curve shapes the distribution of the of the outofband noise spectrum
pertaining to the digital switching activity. The noise spectrum
will take the shape of the inverse of the feedbackfactor scaled to
represent the total outofband noise to be represented. In
feedback theory terms this is:
where K will vary to scale the total error energy to that output by the
modulator
In this case A will represent the integrator gain and β will represent
the gain setting feedback factor imposed by R
_{F}. Thus
(2)

E(s) =

K
1 + (ω_{int}/s)(R_{F}/R_{1})

Merging scale factors in the denominator the result is:
(3)

E(s) =

K
1 + ω_{system}/s 
After manipulating to a standard form, it is seen that the noise
distribution function is a highpass function complementary to the
lowpass function expected to define the inband response.
(4)

E(s) = K

s
s + ω_{system} 
Of course this spectrum is limited on the upper end by the modulation
clock frequency.
Figure
4:
Signal
and
modulation
noise
spectrums
of
first
order
modulator.with
signal
to
noise
crossover
frequency
of
100kHz
and
modulation
clock
of
2.8MHz.


Legend:
Green: Signal magnitude response.
Red: Modulation noise spectrum.
Neither to scale in magnitude.

Higherorder Modulators
From the bode plot in
figure 4
above, it may appear that a firstorder modulator may not satisfy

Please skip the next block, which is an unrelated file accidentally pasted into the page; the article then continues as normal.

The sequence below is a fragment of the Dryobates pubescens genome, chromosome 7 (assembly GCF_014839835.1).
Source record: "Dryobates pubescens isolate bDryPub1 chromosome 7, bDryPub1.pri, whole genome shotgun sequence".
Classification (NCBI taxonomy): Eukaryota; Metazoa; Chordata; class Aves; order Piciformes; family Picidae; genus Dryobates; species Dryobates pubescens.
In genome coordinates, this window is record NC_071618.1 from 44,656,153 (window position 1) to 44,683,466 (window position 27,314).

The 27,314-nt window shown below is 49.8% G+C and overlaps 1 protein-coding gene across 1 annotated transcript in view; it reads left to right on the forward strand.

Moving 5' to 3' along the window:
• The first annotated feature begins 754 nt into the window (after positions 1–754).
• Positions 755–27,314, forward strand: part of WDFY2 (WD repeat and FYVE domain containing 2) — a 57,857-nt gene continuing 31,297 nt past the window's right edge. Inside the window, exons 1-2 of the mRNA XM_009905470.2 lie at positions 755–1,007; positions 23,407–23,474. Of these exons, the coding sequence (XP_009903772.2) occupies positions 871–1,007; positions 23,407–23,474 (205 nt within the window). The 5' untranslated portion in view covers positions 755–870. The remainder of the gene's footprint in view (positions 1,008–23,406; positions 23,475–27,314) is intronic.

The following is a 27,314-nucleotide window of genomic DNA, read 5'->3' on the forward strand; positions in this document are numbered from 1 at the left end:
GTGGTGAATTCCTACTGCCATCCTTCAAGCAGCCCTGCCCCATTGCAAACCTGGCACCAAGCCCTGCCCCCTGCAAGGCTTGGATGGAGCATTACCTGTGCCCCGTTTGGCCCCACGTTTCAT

highfidelity
audio design requirements. Because the firstorder transition
from signal band to noise band is slow, feedback that would reduce
distortion and quantization noise in the upper audio frequencies is
low. Distortion performance is improved by increasing the slope
of the transition and therefore the order of the modulator.
Digital modulators go as high as the seventh order because digital
techniques can achieve high orders with minimal phase shift.
Analog techniques generally run into phase shift limitations that limit
the slope of the transition. The secondorder modulator of
figure
5 below is as advanced as reasonable without using some more
exotic
technology.
Figure
5:
Secondorder
analog
modulator


Note: Analog ground here
represents a reference level at the midpoint of digital output range. 
The design of the second order modulator is complicated by excessive
phase shift in the secondorder integrator.
Figure 6 below shows
that the integrator has a secondorder slope slope up to a frequency
where a zero restores a single order slope. Because phase shift
in the double slope section can approach 180º compared to 90º for the
single slope section, the integrator can be unstable unless the
global feedback is greater than the integrator feedback at those
frequencies. Therefore the release of feedback to allow the